Second-Generation Antipsychotics and Pneumonia-Related Hospitalizations
Objective: To compare the rate of hospitalizations for pneumonia in patients with a psychotic or bipolar disorder who were prescribed 1 of 4 second-generation antipsychotics prior to admission.
Methods: This retrospective cohort study included patients who were medically admitted for pneumonia to a 2,059-bed academic medical center or its associated health system hospital. Medical records of 872 admissions from November 1, 2016 to December 15, 2018, were included for all adults with a diagnosis of schizophrenia, schizoaffective disorder, or bipolar disorder prescribed clozapine, olanzapine, quetiapine, or risperidone prior to admission.
Results: There was no significantly increased risk of pneumonia for patients taking olanzapine (odds ratio [OR] = 1.08, 95% CI, 0.48-2.41) or quetiapine (OR = 0.97, 95% CI, 0.42-2.25) prior to admission compared to risperidone. When controlling for various factors, treatment with a combination of antipsychotics including clozapine (OR = 2.28, 95% CI, 1.13-4.62, P = .022) and clozapine alone (OR = 2.37, 95% CI, 1.30-4.32, P = .005) was associated with an increased risk of pneumonia-related hospitalization compared to treatment with risperidone, olanzapine, or quetiapine alone.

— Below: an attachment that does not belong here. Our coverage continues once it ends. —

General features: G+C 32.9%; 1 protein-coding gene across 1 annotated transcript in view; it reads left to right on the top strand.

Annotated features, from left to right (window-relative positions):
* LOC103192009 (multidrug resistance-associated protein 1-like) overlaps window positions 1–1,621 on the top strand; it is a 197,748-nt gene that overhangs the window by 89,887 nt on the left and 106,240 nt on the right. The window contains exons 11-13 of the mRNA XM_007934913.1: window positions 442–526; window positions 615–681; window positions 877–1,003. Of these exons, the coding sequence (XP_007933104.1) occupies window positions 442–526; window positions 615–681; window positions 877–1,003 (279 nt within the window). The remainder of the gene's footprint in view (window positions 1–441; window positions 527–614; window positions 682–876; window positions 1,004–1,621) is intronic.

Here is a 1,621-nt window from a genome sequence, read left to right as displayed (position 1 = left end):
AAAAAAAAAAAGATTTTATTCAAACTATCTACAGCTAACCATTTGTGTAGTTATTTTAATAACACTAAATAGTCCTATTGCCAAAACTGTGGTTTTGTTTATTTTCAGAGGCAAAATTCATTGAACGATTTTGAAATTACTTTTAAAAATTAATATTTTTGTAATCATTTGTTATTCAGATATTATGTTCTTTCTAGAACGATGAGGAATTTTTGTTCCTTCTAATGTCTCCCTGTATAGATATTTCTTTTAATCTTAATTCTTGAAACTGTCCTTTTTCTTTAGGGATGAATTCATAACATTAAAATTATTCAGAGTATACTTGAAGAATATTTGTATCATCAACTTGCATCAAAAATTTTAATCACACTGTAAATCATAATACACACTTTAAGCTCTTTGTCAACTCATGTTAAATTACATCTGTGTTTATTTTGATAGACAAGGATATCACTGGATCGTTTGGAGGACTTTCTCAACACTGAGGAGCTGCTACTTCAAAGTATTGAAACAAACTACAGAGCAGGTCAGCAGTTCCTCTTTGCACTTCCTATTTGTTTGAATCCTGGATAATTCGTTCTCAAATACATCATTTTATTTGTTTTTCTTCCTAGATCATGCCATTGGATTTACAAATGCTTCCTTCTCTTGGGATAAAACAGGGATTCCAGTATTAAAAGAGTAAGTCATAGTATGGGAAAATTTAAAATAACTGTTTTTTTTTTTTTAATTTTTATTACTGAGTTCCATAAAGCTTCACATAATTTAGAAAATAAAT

Conclusions: The findings of this study in combination with other published literature support an association of an increased risk of pneumonia with the use of clozapine, although this cannot be interpreted as causal. These data show that use of clozapine alone or in combination with other antipsychotics significantly increases risk of pneumonia, although this finding cannot be deemed causal due to study design.
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